So, I know, I know…I haven’t posted on my trip to Madrid and Barcelona, nor my jaunts to North Carolina (stunning!), Houston (hot as balls), Vegas (it’s Vegas! Love it!). Soon, my darlings, soon.
Why have I been so behind? Well, last week I was jumping behind the camera to direct a fun romantic comedy piece for Open Style Productions – and it contained some challenges I’ve never had to work with before.
So, it all started about 3 weeks ago. I met with the two producers on the film, and we hit it off famously. I could tell in our first meeting that our vision for the piece was nicely lined up, and the thematic story arc would be a fun one to execute. But then, the challenges. See, I wasn’t the first director on the project. They had started the project with another director whom they had to fire. So I was coming in to a piece which was partially shot. And some of the footage couldn’t be reshot. (location and actor issues) Combine that with the fact that all the actors were already cast, and many of them were already established in the footage that couldn’t be reshot.
That’s right – I was walking in to a situation with a group of actors already cast for me, and having to match footage close enough that the former directors footage could seamlessly integrate with what I was shooting. uhhh…ok. No problem. Sure. Easy. Done.
First I met with the Director of Photography. Now, while I have my DPs that I work with and like, this DP was on the first part of the shoot, so working with him was going to be critical to make all of the footage go together. After all, he knew exactly what the last director had used from lights to lenses, and it was his handheld work that was going to have to match up. As we sat down to coffee and started talking, a wave of relief flowed over me. This guy was good. I immediately knew he was on top of his game, knew his equipment, and yet was fairly laid back (an unusual and much sought after quality in a DP)
Next up…actors. As everyone knows, a big part of directing is getting the right actors who can actually do the roles. Now, the fortunate thing is that the actors were actually fantastically talented. As I scheduled the rehearsals for each scene, I relaxed more and more. These guys were good, and able to give me what I wanted. The jokes popped, and none of them were afraid to attack the physicality I wanted to add in to make the scenes work even better. Another sigh of relief.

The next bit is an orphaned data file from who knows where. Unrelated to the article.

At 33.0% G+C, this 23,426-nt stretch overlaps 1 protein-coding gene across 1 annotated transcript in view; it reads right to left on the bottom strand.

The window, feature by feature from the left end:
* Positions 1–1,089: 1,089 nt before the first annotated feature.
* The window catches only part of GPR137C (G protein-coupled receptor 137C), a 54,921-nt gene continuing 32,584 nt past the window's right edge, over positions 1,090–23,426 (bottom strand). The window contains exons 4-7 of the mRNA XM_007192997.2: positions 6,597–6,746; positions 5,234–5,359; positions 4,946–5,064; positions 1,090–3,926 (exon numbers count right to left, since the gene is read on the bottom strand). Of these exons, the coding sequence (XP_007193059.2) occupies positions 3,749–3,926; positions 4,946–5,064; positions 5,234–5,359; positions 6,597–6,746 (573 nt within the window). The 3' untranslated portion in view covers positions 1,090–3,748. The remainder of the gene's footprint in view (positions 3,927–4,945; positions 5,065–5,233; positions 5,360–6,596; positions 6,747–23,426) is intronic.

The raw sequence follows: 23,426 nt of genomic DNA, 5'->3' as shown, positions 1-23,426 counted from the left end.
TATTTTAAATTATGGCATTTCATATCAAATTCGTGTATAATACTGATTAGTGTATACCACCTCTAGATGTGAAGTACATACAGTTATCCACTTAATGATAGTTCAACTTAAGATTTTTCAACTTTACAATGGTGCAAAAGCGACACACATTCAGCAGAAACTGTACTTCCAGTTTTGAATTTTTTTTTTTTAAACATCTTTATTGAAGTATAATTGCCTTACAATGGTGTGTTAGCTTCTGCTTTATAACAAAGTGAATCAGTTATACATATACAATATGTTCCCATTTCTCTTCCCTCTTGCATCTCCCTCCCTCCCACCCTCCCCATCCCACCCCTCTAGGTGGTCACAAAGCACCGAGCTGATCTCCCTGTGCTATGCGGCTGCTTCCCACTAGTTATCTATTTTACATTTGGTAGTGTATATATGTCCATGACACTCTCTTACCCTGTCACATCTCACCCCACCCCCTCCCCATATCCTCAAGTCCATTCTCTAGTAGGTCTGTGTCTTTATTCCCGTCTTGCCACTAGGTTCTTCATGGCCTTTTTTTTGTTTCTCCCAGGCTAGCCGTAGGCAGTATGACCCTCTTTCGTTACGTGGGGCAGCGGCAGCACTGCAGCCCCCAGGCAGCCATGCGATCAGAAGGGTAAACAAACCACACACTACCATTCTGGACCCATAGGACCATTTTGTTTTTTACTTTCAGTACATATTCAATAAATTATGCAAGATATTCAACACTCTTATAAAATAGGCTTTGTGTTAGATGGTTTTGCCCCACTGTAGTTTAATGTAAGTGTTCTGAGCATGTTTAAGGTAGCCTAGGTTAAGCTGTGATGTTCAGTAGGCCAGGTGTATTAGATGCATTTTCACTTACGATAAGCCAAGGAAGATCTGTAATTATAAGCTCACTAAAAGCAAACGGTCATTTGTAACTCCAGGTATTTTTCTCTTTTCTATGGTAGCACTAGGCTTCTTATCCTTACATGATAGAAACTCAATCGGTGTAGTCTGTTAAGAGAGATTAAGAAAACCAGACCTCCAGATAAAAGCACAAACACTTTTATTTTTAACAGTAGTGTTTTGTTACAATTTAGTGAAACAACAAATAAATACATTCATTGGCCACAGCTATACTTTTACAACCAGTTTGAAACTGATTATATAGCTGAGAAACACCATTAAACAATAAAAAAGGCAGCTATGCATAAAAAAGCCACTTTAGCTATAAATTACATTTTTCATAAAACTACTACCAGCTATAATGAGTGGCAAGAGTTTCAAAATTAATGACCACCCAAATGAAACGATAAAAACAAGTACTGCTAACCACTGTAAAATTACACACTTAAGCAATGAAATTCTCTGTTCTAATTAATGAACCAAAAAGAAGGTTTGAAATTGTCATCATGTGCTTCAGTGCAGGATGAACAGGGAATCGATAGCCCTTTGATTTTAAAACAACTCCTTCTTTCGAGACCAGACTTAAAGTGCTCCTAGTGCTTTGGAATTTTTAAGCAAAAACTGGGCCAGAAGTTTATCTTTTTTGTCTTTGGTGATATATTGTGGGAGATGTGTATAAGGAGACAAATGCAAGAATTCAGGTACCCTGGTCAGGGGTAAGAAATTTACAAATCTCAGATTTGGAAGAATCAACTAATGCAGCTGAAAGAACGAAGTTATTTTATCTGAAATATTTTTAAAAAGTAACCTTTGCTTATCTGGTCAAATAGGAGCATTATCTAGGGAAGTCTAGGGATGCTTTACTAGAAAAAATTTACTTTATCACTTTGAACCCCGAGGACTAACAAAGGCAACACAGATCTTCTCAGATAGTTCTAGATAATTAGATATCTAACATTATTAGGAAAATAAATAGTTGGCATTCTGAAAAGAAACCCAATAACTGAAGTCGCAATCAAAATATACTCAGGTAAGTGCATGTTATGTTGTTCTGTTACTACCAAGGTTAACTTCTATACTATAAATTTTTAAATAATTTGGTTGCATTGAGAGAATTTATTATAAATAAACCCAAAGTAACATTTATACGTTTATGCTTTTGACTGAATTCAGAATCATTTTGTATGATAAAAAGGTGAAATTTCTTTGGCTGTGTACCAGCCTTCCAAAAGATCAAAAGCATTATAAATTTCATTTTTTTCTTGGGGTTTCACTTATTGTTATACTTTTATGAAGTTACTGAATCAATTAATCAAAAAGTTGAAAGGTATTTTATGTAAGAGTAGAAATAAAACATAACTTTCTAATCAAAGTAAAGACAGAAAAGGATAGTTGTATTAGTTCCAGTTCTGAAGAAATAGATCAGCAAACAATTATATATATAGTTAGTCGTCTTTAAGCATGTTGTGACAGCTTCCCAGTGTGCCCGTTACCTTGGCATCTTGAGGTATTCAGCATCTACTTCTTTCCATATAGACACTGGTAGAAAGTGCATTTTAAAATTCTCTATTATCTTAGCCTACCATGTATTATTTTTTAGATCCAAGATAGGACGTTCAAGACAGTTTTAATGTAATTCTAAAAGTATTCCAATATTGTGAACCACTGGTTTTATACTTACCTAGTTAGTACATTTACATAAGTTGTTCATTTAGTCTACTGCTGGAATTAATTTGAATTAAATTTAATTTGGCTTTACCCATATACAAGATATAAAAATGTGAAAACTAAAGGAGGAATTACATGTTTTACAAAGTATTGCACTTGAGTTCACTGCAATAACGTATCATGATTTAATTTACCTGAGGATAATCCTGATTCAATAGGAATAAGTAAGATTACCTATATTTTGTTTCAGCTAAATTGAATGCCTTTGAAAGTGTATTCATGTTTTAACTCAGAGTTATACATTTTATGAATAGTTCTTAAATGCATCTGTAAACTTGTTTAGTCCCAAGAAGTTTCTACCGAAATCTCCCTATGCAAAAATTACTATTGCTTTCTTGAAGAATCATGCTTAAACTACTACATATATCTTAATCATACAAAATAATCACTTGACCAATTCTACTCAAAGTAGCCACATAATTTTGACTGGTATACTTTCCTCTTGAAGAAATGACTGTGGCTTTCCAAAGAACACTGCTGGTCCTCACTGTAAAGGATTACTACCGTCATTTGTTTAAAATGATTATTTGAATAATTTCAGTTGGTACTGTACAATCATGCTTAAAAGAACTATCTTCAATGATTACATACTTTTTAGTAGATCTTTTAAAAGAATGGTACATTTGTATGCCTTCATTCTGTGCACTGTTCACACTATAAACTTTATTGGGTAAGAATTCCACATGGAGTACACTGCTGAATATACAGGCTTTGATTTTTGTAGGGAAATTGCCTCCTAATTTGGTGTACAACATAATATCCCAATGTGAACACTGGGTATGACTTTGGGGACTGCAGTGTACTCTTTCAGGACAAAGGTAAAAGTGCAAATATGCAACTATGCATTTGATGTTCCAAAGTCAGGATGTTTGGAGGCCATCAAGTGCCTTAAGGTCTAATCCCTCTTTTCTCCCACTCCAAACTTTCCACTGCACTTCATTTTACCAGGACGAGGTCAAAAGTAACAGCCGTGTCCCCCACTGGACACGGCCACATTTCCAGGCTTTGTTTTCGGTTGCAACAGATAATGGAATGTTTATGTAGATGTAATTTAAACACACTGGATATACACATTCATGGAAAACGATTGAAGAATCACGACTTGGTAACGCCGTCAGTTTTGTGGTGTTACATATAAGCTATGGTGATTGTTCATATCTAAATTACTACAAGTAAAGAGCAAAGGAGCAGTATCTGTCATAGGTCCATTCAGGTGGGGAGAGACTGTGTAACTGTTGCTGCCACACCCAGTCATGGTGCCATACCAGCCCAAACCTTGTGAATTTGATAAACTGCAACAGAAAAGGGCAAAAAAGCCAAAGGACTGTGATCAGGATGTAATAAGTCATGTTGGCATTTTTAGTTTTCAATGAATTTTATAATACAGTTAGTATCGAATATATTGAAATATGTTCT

Now the actual shooting. Our small crew gelled quickly, and we were able to move through the scenes at a nice pace. Shooting outdoors in LA can be tricky, but the days were semi-cloudy creating a great lighting situation, without having to throw up silks. A couple bounce boards, and we were good to go. The sound…well, we had to stop gardeners, cut shots for fire engines, and wait out a tow truck in one of the locations. But that’s the nature of shooting here.
The most stressful part was the morning of the second day. We had a firm time for taillights out of our second location, which meant we had a limited period of time in our first location also in order to make our day. We all arrived at the first location ready to be up and shooting in 20 minutes, only to find it locked. WHAT? About a half hour later, someone finally arrived to unlock it – and then spent the next 1/2 hour meticulously going through the location cleaning it before we could shoot. We stood around, helpless and frustrated. Everyone got all the gear ready, and the minute we were able to, we had camera up and rolling. Did we make it? Well, we weren’t QUITE taillights out of our second location at the allotted time, but we were very close.
So now, the editor has all the footage, and I’m waiting on the editor’s cut – which I’ve been promised by end of this week. Time to see how everything comes together in a charming piece which I know everyone who worked on it is going to be proud of. Well, I think. Ok, I hope. All right – let’s just go with fingers crossed for the moment